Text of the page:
Since it opened three years ago, Epps Bridge Centre, the new outdoor mall on the Oconee Connector, has been sucking retailers away from Atlanta Highway. Mainly, this is because national chains prefer the newest and shiniest developments, and they serve a multi-county region, so it doesn’t matter to them which side of the line they’re on. But is Athens-Clarke County contributing to its own demise?
During a debate about the location of a new fire station on Atlanta Highway, Commissioner Mike Hamby asked that question at last week’s commission meeting regarding a mutual-aid agreement between Athens-Clarke and Oconee counties that covers fire service. “Is Oconee getting a free ride off our fire service?” Hamby asked.
Not really, according to newly appointed Manager Blaine Williams (who was confirmed by unanimous vote Apr. 5 at a $168,843 salary). Williams explained that mutual-aid agreements are common, and ACC has them with all of the surrounding governments. “It’s just, if they need us, we will come,” he said.
And if we need them, they will come. ACC has responded to fires in Oconee County 10 times in the past five years—none of the calls came from Epps Bridge—and Oconee has responded to four calls from ACC. For example, they stationed a tanker truck in western Clarke County last year when a massive water break knocked out the water pressure, Williams said. In addition, ACC has a separate agreement with Oconee County that requires Oconee to respond to fires at 100 properties that are closer to an Oconee fire station than ACC’s; in exchange, ACC responds to fires at the Caterpillar plant and in the city of Bogart, both of which lie partially in Clarke and partially in Oconee. The ISO rating in Oconee, which is used to set insurance rates, isn’t lower there as a result of the agreements, Williams assured the commission.
But, as commissioners Jerry NeSmith and Harry Sims pointed out, ACC has a professional fire department that Athens taxpayers spend $12 million a year on, while Oconee’s has a $500,000 budget and is staffed by volunteers. If you call Oconee, “they might get there to save the chimney,” Sims said.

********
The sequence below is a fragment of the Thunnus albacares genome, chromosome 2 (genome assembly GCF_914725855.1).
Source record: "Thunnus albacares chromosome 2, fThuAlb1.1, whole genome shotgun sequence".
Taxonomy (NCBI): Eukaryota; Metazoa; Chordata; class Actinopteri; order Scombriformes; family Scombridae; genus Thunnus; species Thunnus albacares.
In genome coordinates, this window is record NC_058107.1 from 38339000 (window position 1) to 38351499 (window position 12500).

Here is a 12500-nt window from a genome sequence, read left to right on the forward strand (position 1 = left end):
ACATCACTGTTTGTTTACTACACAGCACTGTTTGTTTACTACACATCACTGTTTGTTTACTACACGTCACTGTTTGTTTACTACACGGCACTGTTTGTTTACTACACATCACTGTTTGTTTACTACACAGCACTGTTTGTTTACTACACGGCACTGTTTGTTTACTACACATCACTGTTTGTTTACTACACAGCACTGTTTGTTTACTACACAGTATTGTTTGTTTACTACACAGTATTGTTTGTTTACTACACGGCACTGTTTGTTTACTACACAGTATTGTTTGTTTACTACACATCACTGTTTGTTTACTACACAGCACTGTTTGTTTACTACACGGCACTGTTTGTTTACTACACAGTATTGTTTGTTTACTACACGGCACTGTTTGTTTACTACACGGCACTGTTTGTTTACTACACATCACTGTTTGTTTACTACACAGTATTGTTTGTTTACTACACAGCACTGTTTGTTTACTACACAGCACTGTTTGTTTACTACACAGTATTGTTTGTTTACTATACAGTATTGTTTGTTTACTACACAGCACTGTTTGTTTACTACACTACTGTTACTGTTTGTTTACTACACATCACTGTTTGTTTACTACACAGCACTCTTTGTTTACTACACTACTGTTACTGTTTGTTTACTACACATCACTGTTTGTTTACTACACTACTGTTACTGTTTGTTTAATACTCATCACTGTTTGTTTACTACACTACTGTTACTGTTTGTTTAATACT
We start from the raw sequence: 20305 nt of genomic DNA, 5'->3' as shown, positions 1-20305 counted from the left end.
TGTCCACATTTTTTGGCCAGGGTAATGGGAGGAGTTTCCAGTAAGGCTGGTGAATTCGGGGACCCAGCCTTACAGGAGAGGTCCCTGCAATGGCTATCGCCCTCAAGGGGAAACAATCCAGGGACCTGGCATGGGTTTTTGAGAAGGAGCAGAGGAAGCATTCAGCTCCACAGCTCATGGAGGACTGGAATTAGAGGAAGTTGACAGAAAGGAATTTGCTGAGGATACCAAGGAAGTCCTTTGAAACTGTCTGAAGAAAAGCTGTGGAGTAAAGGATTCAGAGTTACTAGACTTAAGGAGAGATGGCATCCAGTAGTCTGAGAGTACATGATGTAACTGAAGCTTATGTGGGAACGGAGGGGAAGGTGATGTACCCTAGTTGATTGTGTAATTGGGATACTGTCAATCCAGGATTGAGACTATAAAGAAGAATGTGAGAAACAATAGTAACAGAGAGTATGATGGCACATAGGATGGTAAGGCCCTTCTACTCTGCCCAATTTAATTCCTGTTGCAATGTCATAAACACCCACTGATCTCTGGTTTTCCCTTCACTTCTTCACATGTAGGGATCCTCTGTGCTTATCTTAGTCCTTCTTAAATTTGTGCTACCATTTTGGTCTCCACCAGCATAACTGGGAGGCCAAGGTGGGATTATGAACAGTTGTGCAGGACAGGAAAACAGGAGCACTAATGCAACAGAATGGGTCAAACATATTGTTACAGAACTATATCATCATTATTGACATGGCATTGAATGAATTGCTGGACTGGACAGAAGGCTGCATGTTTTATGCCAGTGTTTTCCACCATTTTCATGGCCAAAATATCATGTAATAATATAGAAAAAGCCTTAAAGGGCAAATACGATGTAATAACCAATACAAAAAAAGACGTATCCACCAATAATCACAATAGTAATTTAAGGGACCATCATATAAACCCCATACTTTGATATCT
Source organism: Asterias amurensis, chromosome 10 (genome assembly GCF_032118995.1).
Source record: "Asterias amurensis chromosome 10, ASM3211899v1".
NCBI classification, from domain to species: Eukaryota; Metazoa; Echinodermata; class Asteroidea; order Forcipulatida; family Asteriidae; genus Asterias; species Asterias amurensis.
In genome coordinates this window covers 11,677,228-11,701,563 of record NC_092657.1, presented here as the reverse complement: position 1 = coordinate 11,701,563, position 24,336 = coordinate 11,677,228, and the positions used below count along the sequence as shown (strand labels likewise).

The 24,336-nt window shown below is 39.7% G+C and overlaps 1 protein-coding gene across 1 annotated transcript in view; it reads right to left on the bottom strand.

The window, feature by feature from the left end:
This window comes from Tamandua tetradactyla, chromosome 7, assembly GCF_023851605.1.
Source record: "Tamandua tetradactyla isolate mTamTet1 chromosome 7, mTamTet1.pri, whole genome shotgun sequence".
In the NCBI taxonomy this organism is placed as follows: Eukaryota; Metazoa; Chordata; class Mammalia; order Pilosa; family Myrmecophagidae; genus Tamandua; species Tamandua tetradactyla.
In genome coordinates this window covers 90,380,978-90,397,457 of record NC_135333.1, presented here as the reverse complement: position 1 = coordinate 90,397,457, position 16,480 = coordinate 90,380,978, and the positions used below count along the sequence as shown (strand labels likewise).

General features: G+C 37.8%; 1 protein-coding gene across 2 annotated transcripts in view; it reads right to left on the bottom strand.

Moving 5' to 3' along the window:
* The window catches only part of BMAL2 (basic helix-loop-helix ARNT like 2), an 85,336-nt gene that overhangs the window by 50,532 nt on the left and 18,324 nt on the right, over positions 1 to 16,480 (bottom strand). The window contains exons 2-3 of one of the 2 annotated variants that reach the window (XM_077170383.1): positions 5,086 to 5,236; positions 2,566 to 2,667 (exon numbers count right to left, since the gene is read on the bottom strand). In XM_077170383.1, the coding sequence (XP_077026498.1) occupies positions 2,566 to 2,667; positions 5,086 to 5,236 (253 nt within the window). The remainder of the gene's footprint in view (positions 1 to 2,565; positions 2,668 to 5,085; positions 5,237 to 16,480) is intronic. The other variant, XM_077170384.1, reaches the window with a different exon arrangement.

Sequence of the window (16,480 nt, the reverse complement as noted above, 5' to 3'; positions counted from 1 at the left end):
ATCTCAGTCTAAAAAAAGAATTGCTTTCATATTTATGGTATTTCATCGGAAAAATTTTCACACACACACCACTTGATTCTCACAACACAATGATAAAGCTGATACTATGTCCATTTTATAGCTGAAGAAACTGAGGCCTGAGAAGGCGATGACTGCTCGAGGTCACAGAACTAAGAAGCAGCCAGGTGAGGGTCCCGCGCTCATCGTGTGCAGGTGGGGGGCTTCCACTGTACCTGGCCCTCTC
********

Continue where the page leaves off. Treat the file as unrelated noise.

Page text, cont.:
“I think there is a free ride going on,” NeSmith said. “We need to revisit that for sure.”
Hamby asked for a work session on mutual-aid agreements. And it’s not the only issue that needs to be ironed out between ACC and its neighbor to the south. The Oconee County Commission recently approved a rezoning for phase two of Epps Bridge Centre across the connector from phase one—and directly across McNutt Creek from the Kingswood subdivision, whose residents’ objections about traffic, light and noise fell on deaf ears.
NeSmith and Hamby also addressed the status of Atlanta Highway at an Apr. 4 Federation of Neighborhoods meeting. As he’s been doing for months, NeSmith said we should accept the fact that Atlanta Highway is an auto-centric commercial corridor and change the zoning to reflect that fact.
Hamby disagreed. Residents along Atlanta Highway want walkability. Beautification efforts like the recent planting of wildflowers are important, too. “We can’t out-Oconee Oconee,” he said. “But we can play to our strengths here.”
Oh, and don’t call it Atlanta Highway anymore. Call it the Athens West Business Corridor. “I’m trying to change the terminology so it doesn’t say ‘Atlanta,’” NeSmith said.
But back to the fire station: Hamby and NeSmith expressed concern that the new station, which is 1.7 miles west of the existing one, would mean fire trucks would take longer to get to some neighborhoods, but Williams said trucks from the Five Points and Oglethorpe Avenue stations could also respond, and ISO ratings would not rise.
In the end, the commission voted to spend $450,000 on 7.6 acres on Burton Circle over the objections of Commissioner Melissa Link, who said the county was “getting swindled,” although they had previously authorized the purchase price in closed meetings, Williams reminded them. Still undecided is whether a new UGA Extension Service building, also funded by SPLOST, will be built on the same site. Doing so would save money, but some commissioners believe the tucked-away industrial site isn’t suitable for a building the public will need to access.
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